Voyage to the Bottom of the Sea? This New Research Center Is Like an Underwater Space Station

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Space is all the rage these days, but it can’t hold a glowing anglerfish to the mysteries of the deep blue sea.

Just ask one group of researchers, who will eschew the cool-kid cosmos to study the complexities of the ocean by living on its floor. Swiss designer Yves Béhar
has unveiled plans for a new underwater research station that will be situated 60 feet underwater. Named Proteus for the Greek ocean god, the structure will span 4,000 square feet—three or four times as large as previous underwater habitats, which are typically the size of a school bus. The station will allow 12 researchers to live in the ocean full time while studying sea life.

Proteus is the brainchild of the Fabien Cousteau Ocean Learning Center, a nonprofit committed to educating people about our oceans and conserving them. Fabien Cousteau, grandson of famed ocean explorer Jacques-Yves Cousteau, envisioned Proteus as an underwater version of the International Space Station. Like its star-flung cousin, this sea station will house scientists and academics, who will live there and conduct research for over a month. The high-tech center will offer all the tools you’d find in a oceanographer’s lab, so the researchers can study climate change’s effect on the sea, extract valuable bio-compounds and discover of new species of marine life. It may even be used to help train astronauts for space travel.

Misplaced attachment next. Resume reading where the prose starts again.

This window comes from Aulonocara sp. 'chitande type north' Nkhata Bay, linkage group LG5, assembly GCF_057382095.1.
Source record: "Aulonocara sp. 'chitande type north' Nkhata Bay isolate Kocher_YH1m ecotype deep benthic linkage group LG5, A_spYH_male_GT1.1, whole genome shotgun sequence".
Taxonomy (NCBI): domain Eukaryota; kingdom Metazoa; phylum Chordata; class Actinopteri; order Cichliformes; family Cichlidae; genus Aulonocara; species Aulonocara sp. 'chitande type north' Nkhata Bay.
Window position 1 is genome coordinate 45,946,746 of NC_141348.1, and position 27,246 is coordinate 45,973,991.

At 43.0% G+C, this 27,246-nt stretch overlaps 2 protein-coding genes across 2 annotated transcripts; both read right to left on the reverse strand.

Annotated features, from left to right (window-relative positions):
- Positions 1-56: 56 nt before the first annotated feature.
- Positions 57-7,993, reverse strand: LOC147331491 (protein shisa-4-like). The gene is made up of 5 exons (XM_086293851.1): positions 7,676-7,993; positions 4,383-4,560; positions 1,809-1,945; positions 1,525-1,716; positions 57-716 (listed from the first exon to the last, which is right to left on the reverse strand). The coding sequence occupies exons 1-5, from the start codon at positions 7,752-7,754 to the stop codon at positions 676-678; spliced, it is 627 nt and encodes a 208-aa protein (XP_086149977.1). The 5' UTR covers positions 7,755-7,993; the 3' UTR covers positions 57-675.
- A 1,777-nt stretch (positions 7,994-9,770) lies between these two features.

Related: This NASA Astronaut Just Became the First Woman to Dive to the Ocean’s Deepest Point

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It certainly looks sufficiently sci-fi. Béhar envisions the underwater station as one large, main habitat, with a series of modular pods attached all around. They can be used as labs, sleeping quarters, bathrooms, life support systems, medical bays and more.

Proteus will also be home to the first underwater video production studio, which will provide continuous livestreaming for educational purposes. There will also be a greenhouse—another first in the marine world—where residents can grow fresh fruits and vegetables.

“In many ways, Proteus is our generation’s Moon landing,” said Costeau in a statement. “Before it was reality, the Moon landing was just a dream that hardly anyone thought could come true. I want to explore the oceans of Mars—but until we can go there and return safely, the Earth’s oceans still hold quite a few secrets that are the keys to our future.”

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